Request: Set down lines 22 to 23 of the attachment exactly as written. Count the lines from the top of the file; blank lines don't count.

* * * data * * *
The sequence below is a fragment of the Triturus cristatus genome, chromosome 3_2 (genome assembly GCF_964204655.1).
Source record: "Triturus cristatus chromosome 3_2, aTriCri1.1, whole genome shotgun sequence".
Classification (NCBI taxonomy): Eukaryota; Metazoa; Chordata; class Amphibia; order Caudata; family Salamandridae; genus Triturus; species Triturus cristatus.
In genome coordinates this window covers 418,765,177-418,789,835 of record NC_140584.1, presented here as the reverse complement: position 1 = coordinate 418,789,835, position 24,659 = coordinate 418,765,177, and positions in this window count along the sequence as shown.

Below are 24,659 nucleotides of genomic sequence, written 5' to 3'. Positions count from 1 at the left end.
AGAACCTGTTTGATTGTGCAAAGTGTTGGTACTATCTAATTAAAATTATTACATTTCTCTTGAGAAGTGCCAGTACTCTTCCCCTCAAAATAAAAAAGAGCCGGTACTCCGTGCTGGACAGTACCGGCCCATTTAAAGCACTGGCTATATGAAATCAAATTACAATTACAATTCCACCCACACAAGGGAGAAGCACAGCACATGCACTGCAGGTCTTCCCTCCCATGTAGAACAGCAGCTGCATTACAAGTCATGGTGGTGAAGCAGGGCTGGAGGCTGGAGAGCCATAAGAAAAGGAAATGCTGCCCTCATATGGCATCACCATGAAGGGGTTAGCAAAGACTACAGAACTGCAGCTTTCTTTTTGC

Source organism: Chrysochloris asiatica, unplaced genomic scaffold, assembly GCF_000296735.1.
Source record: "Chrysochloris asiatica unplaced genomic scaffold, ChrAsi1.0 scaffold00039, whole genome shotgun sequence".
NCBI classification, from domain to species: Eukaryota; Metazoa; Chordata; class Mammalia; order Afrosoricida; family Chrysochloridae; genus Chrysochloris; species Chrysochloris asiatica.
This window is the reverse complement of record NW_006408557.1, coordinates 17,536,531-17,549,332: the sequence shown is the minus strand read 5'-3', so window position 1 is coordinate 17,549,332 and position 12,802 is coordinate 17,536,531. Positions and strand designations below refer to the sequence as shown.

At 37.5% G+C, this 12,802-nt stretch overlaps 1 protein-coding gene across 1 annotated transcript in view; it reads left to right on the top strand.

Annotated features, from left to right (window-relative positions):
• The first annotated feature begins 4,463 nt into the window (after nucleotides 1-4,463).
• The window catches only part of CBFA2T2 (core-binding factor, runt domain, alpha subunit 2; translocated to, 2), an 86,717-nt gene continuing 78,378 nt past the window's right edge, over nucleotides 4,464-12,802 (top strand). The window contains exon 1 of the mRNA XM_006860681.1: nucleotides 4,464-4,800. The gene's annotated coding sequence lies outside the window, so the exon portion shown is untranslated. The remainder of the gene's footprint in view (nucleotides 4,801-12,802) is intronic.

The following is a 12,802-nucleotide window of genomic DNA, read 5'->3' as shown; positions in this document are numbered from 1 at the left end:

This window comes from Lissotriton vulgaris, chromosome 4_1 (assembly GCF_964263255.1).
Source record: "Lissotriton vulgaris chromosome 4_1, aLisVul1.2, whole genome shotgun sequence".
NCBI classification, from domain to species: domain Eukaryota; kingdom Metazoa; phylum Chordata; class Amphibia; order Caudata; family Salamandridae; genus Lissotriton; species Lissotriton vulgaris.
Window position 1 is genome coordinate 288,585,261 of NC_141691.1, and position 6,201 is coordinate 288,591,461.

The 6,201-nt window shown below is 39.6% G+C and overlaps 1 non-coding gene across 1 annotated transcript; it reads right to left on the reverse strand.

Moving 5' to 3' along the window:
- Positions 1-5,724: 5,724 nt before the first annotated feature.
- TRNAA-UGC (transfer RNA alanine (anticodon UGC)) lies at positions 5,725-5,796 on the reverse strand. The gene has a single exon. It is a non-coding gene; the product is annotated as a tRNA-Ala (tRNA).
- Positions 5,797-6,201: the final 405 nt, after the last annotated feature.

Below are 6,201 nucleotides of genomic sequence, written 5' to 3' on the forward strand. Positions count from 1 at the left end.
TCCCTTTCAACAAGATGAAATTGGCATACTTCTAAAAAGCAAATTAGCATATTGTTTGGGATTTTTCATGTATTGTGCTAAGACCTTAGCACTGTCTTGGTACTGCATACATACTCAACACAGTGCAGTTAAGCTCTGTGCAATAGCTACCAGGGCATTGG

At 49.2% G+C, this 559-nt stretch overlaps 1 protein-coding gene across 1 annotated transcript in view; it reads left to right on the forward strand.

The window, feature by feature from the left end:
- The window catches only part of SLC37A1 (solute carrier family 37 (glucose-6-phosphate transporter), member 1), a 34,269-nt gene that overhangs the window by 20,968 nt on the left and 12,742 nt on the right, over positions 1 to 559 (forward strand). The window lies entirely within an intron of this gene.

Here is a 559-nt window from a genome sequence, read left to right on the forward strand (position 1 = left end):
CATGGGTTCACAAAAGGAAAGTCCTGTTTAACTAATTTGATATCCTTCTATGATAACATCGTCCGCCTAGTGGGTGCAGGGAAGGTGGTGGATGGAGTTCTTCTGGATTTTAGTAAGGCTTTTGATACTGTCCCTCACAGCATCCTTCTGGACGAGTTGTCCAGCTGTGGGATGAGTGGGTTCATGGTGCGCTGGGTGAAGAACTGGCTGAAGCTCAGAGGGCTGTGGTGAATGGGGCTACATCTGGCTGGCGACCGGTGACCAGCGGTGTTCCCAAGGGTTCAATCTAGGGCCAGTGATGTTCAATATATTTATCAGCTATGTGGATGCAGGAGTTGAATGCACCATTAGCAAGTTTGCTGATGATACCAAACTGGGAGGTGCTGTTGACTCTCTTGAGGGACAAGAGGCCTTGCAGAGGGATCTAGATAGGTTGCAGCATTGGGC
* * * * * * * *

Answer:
- Positions 1-5,724: 5,724 nt before the first annotated feature.
- TRNAA-UGC (transfer RNA alanine (anticodon UGC)) lies at positions 5,725-5,796 on the reverse strand. The gene has a single exon. It is a non-coding gene; the product is annotated as a tRNA-Ala (tRNA).